I never thought looking at pictures of veg could provoke such strong emotions in me, but leafing through Smyth’s pictures of unloved, mutant carrots feels more akin to browsing lonely puppies at Battersea Dogs Home than analysing defective produce. How could we be so cruel as to refuse to eat these poor, perfectly edible vegetables? Shame on us shallow consumers. Defective Carrots is a typology of all the ugly carrots that will never see the light of the supermarket shelves; a self-styled reference manual for all possible “optical deficiencies” that lead to carrots being screened off the production line by the highly judgmental Focus® “optical screening machine” used at Guy Poskitt’s carrot farm. It’s rare to hit on such a simple subject that manages to be funny, informative and visually fascinating all at the same time, and for that I’d certainly give Tim Smyth’s Defective Carrots a rosette for “Best In Show”.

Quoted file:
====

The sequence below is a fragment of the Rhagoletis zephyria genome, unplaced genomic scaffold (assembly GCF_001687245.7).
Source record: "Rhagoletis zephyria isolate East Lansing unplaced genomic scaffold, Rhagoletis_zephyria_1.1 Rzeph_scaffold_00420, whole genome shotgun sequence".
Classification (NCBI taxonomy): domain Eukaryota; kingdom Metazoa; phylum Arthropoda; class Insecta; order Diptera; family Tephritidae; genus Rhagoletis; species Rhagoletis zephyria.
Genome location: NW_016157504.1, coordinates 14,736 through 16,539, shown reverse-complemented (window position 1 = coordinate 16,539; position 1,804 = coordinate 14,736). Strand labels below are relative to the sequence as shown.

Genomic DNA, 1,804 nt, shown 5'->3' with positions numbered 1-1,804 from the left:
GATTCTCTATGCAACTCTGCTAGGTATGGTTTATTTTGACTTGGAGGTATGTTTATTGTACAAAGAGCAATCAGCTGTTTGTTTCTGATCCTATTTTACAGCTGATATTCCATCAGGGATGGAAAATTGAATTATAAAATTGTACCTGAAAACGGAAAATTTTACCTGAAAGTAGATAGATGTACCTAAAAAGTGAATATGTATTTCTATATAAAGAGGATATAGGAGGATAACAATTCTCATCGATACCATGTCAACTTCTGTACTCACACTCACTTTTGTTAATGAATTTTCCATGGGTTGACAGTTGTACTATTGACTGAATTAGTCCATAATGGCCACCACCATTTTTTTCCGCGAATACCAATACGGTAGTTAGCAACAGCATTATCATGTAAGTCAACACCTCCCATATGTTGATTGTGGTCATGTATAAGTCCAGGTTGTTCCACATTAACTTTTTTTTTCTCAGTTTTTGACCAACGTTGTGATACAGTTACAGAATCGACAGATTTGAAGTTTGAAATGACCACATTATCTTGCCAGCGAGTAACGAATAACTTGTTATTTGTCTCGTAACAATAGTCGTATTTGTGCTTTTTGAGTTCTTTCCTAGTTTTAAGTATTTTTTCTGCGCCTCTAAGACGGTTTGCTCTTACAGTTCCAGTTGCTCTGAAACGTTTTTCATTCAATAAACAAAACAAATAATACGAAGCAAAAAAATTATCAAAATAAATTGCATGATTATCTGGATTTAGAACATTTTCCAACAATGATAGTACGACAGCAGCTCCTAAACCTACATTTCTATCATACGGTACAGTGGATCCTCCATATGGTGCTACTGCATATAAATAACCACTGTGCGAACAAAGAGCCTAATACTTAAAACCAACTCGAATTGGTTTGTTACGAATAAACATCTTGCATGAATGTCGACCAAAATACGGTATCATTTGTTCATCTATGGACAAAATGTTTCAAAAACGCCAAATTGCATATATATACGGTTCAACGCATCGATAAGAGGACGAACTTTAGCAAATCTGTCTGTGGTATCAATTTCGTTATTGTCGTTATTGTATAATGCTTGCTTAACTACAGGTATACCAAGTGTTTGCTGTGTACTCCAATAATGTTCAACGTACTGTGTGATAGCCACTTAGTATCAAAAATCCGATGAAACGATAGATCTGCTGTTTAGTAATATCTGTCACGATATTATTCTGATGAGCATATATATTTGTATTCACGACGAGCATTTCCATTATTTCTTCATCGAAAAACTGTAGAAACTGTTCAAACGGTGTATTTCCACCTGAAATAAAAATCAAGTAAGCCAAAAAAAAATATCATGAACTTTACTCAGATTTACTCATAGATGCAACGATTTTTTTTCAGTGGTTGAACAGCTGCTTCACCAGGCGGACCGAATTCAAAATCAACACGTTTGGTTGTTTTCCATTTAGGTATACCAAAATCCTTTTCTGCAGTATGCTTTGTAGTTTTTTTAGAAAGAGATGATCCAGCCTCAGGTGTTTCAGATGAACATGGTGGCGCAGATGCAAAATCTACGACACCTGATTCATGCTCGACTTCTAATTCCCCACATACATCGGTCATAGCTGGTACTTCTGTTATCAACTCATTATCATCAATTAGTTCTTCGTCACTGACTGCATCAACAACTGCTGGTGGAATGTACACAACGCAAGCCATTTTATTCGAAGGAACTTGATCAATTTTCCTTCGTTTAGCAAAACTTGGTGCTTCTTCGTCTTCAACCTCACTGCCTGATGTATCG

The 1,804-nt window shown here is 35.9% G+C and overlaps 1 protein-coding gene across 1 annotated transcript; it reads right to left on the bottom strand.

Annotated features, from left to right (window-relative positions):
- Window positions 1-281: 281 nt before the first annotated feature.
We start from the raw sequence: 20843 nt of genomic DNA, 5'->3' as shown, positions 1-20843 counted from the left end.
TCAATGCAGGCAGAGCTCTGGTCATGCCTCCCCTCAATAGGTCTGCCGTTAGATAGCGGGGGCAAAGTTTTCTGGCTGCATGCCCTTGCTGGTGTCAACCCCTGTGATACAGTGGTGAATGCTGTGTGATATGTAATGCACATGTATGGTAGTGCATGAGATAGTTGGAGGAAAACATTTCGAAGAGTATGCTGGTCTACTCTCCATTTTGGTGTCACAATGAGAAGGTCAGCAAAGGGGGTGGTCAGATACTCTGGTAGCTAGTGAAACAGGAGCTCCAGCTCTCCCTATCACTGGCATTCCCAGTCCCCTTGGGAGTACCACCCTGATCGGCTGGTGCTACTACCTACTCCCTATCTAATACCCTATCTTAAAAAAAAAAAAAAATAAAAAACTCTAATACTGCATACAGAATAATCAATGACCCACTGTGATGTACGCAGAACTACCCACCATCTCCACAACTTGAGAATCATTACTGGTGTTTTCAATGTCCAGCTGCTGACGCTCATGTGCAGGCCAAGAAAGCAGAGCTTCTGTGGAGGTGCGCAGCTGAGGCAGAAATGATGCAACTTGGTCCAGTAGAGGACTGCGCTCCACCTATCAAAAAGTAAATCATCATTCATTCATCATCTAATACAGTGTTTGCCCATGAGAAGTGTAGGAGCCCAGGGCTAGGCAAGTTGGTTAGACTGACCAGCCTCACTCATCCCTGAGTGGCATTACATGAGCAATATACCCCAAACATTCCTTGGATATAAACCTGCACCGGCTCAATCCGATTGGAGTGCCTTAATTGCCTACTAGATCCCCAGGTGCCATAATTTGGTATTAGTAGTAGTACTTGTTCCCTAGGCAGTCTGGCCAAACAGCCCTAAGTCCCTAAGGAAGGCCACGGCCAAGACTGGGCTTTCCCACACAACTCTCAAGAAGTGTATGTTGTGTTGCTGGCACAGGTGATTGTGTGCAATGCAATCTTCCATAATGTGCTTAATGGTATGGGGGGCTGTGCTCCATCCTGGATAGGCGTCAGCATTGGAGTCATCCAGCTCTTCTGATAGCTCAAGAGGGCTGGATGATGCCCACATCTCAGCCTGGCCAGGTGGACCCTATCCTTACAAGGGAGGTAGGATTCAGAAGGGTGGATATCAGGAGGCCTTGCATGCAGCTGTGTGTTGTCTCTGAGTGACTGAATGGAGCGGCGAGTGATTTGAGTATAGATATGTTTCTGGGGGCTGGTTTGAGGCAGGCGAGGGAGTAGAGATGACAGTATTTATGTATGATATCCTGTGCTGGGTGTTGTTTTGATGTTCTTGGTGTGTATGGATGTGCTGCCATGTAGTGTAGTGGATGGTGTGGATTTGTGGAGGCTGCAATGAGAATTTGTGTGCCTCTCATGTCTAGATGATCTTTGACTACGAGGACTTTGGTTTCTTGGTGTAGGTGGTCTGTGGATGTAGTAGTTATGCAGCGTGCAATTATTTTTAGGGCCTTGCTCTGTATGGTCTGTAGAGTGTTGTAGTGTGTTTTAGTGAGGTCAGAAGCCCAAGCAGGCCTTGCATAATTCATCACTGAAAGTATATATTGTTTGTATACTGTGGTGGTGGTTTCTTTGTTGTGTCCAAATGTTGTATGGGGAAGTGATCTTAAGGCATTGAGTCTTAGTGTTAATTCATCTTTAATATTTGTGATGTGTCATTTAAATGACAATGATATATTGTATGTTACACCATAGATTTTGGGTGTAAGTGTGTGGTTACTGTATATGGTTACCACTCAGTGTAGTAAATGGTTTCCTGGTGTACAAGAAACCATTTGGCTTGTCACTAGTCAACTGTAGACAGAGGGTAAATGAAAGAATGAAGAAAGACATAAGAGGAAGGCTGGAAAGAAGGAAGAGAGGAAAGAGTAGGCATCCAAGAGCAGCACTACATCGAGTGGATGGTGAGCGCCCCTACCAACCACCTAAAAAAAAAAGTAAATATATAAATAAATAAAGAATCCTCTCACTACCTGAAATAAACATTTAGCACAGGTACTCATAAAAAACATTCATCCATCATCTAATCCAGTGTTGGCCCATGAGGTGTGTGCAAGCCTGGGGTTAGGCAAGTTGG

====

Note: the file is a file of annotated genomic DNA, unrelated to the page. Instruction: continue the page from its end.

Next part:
Bemojake/ 70pp/ £30/ December 2013 ISBN: 978-0-9562470-4-9
Reviewed by Holly Lucas
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